Published March 10, 2006
Pissed that you just paid ten dollars for a beer? Thirty dollars for a CD? So are the people who have to charge you that much, or watch the smile turn to consternation and eventually cranky 12-year-old-style angst over the exchange rate. This is a country of 300,000 that has become too expensive for anyone to visit, a country with a vital culture that has become too expensive to export. If the cost of the króna keeps on rising, this island in the middle of the Atlantic will become that much more isolated.
And yet, if the economy starts to right itself, as it did under speculations from the Fitch Report, two weeks before publication of this issue, then everyone on this island will lose millions of dollars. I know full well about this, as I had a badly timed travel article to New York that hit exactly during this fluctuation—I would have felt less victimised handing over the $80 I lost in a spike in exchange rates to a standard-issue mugger. Instead, it simply disappeared, reminding me that I am an American working for Icelandic krónur and hoping to return home, and that if I do not transfer at the right times, I am likely to lose thousands of dollars if a correction hits.
In a sense I connect with the wealthy service-oriented businesses in Iceland. While a correction in the economy would allow my friends in the music and arts communities to do their job better, while it would allow our advertisers to have more money to throw our way, my family could visit, and, as Sveinn Birkir Björnsson points out in this issue’s feature, the country would have a much better chance at long-term prosperity, the part of me that wants to retire before the age of 75 hopes, just a little, that something keeps the króna up. I’m not quite sociopathic enough to believe a dam should be built, scarring the world’s most beautiful habitat, to help me prop my savings up, but then my savings aren’t that significant.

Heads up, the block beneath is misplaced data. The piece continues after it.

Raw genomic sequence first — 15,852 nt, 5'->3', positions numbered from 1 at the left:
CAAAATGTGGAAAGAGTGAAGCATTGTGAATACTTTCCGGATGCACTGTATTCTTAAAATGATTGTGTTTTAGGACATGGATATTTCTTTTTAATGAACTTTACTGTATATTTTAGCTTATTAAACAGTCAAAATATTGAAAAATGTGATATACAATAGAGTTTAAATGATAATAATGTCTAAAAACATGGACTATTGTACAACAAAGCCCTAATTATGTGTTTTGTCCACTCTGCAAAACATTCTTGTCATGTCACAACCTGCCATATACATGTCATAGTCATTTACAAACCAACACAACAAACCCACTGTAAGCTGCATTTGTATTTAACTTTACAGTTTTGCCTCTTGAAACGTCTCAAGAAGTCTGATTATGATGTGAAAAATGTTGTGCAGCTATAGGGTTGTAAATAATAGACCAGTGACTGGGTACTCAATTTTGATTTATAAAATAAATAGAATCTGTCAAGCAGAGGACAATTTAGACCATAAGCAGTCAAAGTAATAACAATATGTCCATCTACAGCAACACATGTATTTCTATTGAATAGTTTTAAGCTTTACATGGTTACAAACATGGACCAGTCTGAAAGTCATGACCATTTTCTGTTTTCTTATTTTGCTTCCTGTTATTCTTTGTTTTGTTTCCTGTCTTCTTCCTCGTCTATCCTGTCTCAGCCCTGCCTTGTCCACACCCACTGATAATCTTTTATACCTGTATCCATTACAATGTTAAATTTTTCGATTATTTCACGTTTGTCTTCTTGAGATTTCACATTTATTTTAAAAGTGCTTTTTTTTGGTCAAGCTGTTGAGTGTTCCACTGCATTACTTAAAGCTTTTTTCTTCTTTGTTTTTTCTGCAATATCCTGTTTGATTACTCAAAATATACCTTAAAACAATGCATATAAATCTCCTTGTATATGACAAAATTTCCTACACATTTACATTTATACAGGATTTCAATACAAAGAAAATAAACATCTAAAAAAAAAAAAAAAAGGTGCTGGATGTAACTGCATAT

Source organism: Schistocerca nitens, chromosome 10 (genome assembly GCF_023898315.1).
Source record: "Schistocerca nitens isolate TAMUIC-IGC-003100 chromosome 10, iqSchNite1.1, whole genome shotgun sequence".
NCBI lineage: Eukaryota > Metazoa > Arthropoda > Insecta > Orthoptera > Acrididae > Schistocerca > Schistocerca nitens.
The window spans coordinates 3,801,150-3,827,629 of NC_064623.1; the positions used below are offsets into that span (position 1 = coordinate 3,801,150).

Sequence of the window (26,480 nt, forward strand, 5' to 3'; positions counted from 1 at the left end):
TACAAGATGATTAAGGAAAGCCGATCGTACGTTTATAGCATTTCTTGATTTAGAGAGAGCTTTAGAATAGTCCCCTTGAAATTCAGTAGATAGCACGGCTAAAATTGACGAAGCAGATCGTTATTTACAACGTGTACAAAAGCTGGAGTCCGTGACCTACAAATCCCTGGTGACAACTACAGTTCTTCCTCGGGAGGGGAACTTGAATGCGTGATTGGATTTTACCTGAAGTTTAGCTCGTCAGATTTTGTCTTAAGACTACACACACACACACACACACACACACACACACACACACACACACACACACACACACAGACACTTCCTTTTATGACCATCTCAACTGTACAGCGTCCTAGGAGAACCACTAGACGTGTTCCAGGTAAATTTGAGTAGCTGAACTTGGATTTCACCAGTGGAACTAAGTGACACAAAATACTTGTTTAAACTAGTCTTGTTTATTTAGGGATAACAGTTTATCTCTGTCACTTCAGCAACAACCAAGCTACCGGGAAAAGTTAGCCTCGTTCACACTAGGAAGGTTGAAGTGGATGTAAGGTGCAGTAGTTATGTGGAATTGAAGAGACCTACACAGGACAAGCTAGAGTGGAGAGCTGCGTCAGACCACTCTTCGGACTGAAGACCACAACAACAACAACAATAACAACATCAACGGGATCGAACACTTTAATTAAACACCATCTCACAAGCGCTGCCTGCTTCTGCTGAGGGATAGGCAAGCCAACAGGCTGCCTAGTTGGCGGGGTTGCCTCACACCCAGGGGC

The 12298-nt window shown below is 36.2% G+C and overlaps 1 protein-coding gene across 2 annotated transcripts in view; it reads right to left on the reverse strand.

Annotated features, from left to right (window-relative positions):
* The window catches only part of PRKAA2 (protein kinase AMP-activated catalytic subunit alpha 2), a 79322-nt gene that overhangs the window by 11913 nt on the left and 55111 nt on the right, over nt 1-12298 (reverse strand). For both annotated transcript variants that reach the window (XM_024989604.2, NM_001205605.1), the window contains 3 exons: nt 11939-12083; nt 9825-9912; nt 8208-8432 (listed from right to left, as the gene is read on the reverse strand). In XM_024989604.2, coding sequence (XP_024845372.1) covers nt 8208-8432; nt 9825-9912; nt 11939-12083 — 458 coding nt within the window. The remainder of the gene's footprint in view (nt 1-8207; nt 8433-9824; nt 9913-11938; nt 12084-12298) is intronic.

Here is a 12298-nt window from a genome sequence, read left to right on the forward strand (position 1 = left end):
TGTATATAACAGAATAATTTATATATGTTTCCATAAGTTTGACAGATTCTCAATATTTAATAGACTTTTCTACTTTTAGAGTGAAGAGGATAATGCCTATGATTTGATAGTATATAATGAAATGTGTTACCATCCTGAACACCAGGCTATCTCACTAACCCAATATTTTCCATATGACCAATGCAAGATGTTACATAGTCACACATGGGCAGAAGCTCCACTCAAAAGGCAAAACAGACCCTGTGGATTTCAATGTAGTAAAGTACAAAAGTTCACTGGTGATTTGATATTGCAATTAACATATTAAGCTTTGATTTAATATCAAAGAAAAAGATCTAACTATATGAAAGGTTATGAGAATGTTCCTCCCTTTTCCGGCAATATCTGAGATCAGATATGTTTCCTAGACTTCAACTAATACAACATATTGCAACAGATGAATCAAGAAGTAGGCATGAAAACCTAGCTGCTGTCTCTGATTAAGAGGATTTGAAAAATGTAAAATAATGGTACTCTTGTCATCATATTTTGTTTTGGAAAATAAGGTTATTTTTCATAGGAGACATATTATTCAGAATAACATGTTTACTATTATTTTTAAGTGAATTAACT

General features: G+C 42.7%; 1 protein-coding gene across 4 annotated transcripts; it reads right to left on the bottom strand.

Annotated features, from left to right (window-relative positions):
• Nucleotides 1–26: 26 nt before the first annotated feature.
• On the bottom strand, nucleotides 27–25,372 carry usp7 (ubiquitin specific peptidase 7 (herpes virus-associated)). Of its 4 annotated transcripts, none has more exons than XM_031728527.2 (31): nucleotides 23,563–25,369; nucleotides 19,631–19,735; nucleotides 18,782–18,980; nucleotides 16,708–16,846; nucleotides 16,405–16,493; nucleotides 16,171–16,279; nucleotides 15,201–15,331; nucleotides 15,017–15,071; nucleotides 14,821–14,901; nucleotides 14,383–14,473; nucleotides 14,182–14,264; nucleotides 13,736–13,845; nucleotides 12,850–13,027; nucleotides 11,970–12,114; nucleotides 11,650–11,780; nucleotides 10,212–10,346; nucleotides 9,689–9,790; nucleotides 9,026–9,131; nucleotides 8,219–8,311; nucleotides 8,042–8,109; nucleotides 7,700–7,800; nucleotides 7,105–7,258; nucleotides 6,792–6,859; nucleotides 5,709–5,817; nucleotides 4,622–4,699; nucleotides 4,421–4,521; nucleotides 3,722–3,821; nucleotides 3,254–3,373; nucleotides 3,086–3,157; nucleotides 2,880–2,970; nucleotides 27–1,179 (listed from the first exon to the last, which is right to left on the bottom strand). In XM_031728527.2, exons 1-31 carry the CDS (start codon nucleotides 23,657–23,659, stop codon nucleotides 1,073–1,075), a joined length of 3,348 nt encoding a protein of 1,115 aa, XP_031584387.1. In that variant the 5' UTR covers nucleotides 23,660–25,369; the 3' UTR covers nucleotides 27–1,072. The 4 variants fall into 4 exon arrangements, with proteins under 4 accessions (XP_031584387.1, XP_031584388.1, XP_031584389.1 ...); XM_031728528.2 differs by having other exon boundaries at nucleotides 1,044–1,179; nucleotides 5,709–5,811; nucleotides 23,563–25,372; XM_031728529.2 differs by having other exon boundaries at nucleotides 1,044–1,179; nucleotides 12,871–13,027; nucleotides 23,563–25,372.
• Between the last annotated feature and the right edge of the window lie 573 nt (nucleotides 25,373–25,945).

According to Bloomberg and other major financial advisors watching, Iceland is a stunning case study in economic models. Rushed through privatisation, undergoing outstanding growth, yet building up a colossal trade deficit and prone to fall victim to speculation. So congratulations, if you came over to have a good time, you and the ten dollar beer in your stomach are now a part of a very wacky case study. That still doesn’t help with the damage done to the bank account, I imagine.
Well, until the króna drops, annihilating my savings and not a few dreams of retirement in warmer climes from the locals, the Grapevine can at least offer you some respite. First, we’re free. Even with the exchange rate. Second, we have the best listings section in the country. Turn to the centre of the paper, and you’ll find a giant map, and in the pages around there you’ll get picks on art galleries, rock shows, even TV, for those two or three hours of downtime. Third, we’re full of honest articles about Iceland, so if you have a conversation or want to try a product, you at least have heard from someone who has engaged in the conversation or tried the product first. And finally, we’ll stay in touch. Not in a friendly kind of way… we’re not sick. But if now that you have the Grapevine, you can log on to our website and read more about any articles in the paper, or even find other resources. If you miss the sounds you heard in Iceland, the Grapevine now has podcasts. Miss the view, we have extensive photos. And if you want to just call and talk to someone, get some reassurance and feel better… no, we don’t do that. Again, we’re not friendly, just really informative.
So read Sveinn Birkir’s feature, then peruse the rest of this paper, then log on to www.grapevine.is. And then get a hobby or something, because you’re getting kind of clingy. I didn’t want to say anything before. But it’s really creeping me out. Serious.
Book your day tours in Iceland right here!